by Roberto Muscia
The following review was written by Roberto
Muscia, a first time user of Filter Forge, in July 2009:
Screenshot of the node structure of a very complex filter
CREATING OWN FILTERS:
Entering the Filter Editor is just as simple: with a click of a button the Filter Editor dialog shows up and the currently active filter is shown in every seperate component of it: kind of a flowchart of the fundamental filter modules and connection lines are shown in a graphical way in the editor's workspace. Modiying existing filters is a good start to get the hang of it: dragging lines to other module inputs to see what happens. Open the "Components" column, drag a component into the workspace, add some connections between modules and play a bit around this way to get a feeling how it works. Tiny filter changes this way can produce totally different filters or improve them to what you had in mind. Or you can just add more control to existing filters by adding sliders. For more thorough understanding and flexibility it's wise at least to consult the Filter Editor section in FilterForge's help feature so you can get more understanding of what the individual tools are for. Then it doesn't need to take long until you are able to create your own filters which you never imagined being able to.
Eventually you might want to submit your own filters to the online Filter Library yourself, and if they get popular with the Filter Forge users, you can even earn rewards including a free copy of Filter Forge.
All installed and (sharable) custom filters are stored in a seperate folder in the FilterForge programfolder (comes to handy when backing up your collection of filters). There's a handy search tool in the "Filter" menu worth to know about: clicking on the "Locate Filter" option a Windows Explorer dialog pops up with instantly the currently active filter highlighted. This way one quickly can locate a certain filter on the computer, even when they have undescriptive names.
- The program can be run on many modern operating systems and take advantage of the available hardware performance.
- Intuitive user interface is logically set up and very practical to work with.
- FilterForge is a powerfull source to a large number of usefull and high quality filters for only a fraction of the costs compared with gathering Adobe Photoshop-compatible plugins: usefull plugins can be quite expensive, especially the very good ones.
- FilterForge is an ideal alternative to create new or modify existing graphical filters because there's no need to know anything about programming. Anybody can do it and it's an exiting process, too!
- FilterForge is available in a number of different Editions in different price ranges so there must be one Edition that suits someone's needs and affordability perfectly: actually ALL Editions are great value for the money. Besides, users can always upgrade anytime they like.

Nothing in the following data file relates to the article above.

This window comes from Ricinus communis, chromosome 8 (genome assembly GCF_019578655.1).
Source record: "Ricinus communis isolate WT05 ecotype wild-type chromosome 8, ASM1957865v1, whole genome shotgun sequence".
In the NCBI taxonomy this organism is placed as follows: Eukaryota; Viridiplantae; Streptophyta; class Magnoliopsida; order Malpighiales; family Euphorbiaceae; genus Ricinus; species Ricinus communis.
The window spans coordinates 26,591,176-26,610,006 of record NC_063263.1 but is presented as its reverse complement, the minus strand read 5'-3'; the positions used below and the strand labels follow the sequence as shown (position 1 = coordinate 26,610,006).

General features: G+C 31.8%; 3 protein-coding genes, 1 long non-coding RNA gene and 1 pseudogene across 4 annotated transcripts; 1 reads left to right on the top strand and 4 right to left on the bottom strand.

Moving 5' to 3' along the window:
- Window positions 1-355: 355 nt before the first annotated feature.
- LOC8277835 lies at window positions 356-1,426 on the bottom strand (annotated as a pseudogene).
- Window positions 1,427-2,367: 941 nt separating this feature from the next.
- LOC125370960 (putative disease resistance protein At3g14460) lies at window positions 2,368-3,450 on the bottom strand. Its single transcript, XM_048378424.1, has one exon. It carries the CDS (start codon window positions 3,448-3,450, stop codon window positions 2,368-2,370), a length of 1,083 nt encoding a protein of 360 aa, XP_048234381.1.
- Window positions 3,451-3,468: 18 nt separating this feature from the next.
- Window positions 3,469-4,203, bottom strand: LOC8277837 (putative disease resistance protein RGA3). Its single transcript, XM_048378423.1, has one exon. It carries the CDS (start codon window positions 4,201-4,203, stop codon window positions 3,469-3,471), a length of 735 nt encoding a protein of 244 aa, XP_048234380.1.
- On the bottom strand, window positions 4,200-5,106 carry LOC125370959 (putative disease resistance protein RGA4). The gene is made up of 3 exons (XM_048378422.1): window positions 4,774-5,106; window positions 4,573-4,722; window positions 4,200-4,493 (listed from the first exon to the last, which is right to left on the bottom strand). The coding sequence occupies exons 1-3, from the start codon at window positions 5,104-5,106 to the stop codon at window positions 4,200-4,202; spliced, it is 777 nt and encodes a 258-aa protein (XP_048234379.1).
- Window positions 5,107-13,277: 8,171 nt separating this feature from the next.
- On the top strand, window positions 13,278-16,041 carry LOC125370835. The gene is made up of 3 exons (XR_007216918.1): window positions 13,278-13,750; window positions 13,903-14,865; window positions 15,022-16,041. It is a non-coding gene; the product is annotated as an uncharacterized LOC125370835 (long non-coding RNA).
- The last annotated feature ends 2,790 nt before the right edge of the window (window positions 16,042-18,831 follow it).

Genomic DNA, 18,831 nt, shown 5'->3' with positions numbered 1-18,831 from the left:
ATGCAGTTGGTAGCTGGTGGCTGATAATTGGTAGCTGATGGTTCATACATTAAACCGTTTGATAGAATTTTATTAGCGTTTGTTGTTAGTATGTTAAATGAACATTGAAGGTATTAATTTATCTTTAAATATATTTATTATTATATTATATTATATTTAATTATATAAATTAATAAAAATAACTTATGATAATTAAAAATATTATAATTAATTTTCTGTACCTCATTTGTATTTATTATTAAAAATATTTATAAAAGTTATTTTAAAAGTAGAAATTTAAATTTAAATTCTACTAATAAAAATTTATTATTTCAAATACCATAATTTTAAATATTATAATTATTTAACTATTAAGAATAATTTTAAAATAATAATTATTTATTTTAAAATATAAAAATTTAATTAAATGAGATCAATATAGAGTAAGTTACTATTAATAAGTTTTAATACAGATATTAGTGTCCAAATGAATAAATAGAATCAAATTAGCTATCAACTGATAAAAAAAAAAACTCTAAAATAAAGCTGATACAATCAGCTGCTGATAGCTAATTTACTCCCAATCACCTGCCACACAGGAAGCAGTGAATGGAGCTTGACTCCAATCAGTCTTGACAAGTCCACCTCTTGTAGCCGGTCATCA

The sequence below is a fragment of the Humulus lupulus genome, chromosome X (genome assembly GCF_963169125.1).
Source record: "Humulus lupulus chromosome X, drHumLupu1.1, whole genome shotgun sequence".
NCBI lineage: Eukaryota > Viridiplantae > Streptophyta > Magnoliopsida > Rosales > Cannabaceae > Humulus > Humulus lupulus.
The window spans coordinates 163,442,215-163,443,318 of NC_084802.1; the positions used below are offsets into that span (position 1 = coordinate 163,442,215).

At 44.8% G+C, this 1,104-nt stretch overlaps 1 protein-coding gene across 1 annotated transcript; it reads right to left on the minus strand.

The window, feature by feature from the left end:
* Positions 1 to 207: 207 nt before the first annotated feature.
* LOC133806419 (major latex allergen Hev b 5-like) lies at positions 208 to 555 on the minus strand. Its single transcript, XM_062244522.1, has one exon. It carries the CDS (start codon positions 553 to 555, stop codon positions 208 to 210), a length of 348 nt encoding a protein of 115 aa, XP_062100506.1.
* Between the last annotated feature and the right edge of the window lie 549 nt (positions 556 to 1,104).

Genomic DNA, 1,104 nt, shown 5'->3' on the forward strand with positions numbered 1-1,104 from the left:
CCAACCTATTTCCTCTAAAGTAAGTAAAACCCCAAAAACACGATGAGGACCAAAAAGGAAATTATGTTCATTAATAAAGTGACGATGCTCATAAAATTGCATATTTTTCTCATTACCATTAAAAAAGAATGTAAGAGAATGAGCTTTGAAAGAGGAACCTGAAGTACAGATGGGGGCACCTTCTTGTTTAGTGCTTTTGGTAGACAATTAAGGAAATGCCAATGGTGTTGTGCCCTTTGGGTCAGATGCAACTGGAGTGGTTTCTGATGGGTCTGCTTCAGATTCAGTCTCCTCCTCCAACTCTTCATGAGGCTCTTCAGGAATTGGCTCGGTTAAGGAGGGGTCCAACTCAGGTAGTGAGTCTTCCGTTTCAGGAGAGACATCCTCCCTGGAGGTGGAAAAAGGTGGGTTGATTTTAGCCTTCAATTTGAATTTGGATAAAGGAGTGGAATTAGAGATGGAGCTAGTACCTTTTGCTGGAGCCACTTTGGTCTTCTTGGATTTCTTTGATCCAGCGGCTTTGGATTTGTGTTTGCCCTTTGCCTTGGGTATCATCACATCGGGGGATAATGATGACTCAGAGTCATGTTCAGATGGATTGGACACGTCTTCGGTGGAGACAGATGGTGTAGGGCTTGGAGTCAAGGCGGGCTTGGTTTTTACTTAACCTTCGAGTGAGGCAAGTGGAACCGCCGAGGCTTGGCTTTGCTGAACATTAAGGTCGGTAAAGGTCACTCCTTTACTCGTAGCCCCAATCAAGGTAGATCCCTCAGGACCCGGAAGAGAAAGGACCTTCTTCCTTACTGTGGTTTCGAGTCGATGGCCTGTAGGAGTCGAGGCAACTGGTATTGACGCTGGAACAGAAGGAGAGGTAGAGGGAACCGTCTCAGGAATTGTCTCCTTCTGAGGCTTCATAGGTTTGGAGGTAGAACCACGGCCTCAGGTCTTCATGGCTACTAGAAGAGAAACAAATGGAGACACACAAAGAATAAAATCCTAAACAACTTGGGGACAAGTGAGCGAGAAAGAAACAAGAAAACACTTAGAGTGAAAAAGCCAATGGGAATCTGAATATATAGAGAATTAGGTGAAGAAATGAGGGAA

- The Help feature is thoroughly written in a clear, informative and convenient style.
- Filter rendering time can be significant, especially with large images or relatively complex filters.
- Menu of installed filters lacks of organizability: self-created and modified filters are added to the "My Filters" category and apart from that there's only one other ("favorites") menu category inwhich the user can affect its contents.
- Saving a result to jpg doesn't show any visually feedback when setting the jpg image quality.
- Additional Patterns and Textures for filter design cannot be imported; would be nice if other images for that purpose could be imported eventough that would affect resolution-independency.
- There can only one filter be applied at a time to an image; would be practical if filters could be applied one after the other without saving the image first or going back to the image editor and back.
- The Help-feature is not available in pdf.
- A version for Linux is not (yet?) available.
- The Random generator affects ALL sliders in a filter; would be usefull if one or more filtercontrols could be protected from being affected by the Random generator.
Personally I think the simpler FilterForge Editions are an amazing value for money for those who like to use a wide diversity of high quality effect filters in their workflow. And for people who are interested in creating their own filters, while not knowing anything about programming languages, the Standard and Pro Editions are an easy, fun, effective window to that goal. Actually I found once you get the hang of it, after messing around with FilterForge for an evening or so, it actionally starts to be addictive!
For those who got attracted to FilterForge after reading this review: have a great time playing with the demo! ;-P
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